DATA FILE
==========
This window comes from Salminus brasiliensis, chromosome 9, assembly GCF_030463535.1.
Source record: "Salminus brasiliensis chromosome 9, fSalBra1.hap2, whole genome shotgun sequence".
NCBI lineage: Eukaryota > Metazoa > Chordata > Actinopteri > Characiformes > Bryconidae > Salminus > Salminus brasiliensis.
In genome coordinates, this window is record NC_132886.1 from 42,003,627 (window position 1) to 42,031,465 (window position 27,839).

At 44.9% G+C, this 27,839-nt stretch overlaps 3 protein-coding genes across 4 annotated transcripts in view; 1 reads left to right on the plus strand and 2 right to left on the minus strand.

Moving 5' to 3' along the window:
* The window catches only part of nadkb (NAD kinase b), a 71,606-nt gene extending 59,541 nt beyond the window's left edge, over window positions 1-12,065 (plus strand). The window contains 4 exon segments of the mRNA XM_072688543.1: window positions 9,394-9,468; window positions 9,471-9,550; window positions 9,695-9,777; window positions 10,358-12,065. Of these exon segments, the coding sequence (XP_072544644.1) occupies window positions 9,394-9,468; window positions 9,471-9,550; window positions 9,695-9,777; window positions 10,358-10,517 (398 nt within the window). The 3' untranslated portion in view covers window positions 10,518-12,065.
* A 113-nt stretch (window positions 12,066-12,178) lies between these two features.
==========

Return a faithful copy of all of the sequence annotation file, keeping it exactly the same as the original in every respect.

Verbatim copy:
This window comes from Salminus brasiliensis, chromosome 9, assembly GCF_030463535.1.
Source record: "Salminus brasiliensis chromosome 9, fSalBra1.hap2, whole genome shotgun sequence".
NCBI lineage: Eukaryota > Metazoa > Chordata > Actinopteri > Characiformes > Bryconidae > Salminus > Salminus brasiliensis.
In genome coordinates, this window is record NC_132886.1 from 42,003,627 (window position 1) to 42,031,465 (window position 27,839).

At 44.9% G+C, this 27,839-nt stretch overlaps 3 protein-coding genes across 4 annotated transcripts in view; 1 reads left to right on the plus strand and 2 right to left on the minus strand.

Moving 5' to 3' along the window:
* The window catches only part of nadkb (NAD kinase b), a 71,606-nt gene extending 59,541 nt beyond the window's left edge, over window positions 1-12,065 (plus strand). The window contains 4 exon segments of the mRNA XM_072688543.1: window positions 9,394-9,468; window positions 9,471-9,550; window positions 9,695-9,777; window positions 10,358-12,065. Of these exon segments, the coding sequence (XP_072544644.1) occupies window positions 9,394-9,468; window positions 9,471-9,550; window positions 9,695-9,777; window positions 10,358-10,517 (398 nt within the window). The 3' untranslated portion in view covers window positions 10,518-12,065.
* A 113-nt stretch (window positions 12,066-12,178) lies between these two features.